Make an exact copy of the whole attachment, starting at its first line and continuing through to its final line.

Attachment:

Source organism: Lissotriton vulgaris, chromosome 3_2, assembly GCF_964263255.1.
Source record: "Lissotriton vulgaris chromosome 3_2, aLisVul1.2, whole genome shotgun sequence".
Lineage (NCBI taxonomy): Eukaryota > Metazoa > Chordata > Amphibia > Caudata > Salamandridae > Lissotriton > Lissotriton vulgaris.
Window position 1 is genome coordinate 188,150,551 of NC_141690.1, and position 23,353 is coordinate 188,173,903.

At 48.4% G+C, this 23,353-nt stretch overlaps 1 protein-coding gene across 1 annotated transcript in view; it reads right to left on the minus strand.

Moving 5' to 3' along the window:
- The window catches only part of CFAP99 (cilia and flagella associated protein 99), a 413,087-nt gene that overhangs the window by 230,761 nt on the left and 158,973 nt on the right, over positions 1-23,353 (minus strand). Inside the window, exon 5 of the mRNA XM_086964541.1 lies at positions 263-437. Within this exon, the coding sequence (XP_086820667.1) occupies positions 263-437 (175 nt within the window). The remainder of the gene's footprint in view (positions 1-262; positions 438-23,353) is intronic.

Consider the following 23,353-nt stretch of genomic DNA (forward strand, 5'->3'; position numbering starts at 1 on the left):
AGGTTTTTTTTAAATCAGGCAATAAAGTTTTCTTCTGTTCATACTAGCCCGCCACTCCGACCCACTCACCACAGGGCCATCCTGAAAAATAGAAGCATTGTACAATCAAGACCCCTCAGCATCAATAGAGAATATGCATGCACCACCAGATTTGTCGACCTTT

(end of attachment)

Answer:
Source organism: Lissotriton vulgaris, chromosome 3_2, assembly GCF_964263255.1.
Source record: "Lissotriton vulgaris chromosome 3_2, aLisVul1.2, whole genome shotgun sequence".
Lineage (NCBI taxonomy): Eukaryota > Metazoa > Chordata > Amphibia > Caudata > Salamandridae > Lissotriton > Lissotriton vulgaris.
Window position 1 is genome coordinate 188,150,551 of NC_141690.1, and position 23,353 is coordinate 188,173,903.

At 48.4% G+C, this 23,353-nt stretch overlaps 1 protein-coding gene across 1 annotated transcript in view; it reads right to left on the minus strand.

Moving 5' to 3' along the window:
- The window catches only part of CFAP99 (cilia and flagella associated protein 99), a 413,087-nt gene that overhangs the window by 230,761 nt on the left and 158,973 nt on the right, over positions 1-23,353 (minus strand). Inside the window, exon 5 of the mRNA XM_086964541.1 lies at positions 263-437. Within this exon, the coding sequence (XP_086820667.1) occupies positions 263-437 (175 nt within the window). The remainder of the gene's footprint in view (positions 1-262; positions 438-23,353) is intronic.

Consider the following 23,353-nt stretch of genomic DNA (forward strand, 5'->3'; position numbering starts at 1 on the left):
AGGTTTTTTTTAAATCAGGCAATAAAGTTTTCTTCTGTTCATACTAGCCCGCCACTCCGACCCACTCACCACAGGGCCATCCTGAAAAATAGAAGCATTGTACAATCAAGACCCCTCAGCATCAATAGAGAATATGCATGCACCACCAGATTTGTCGACCTTT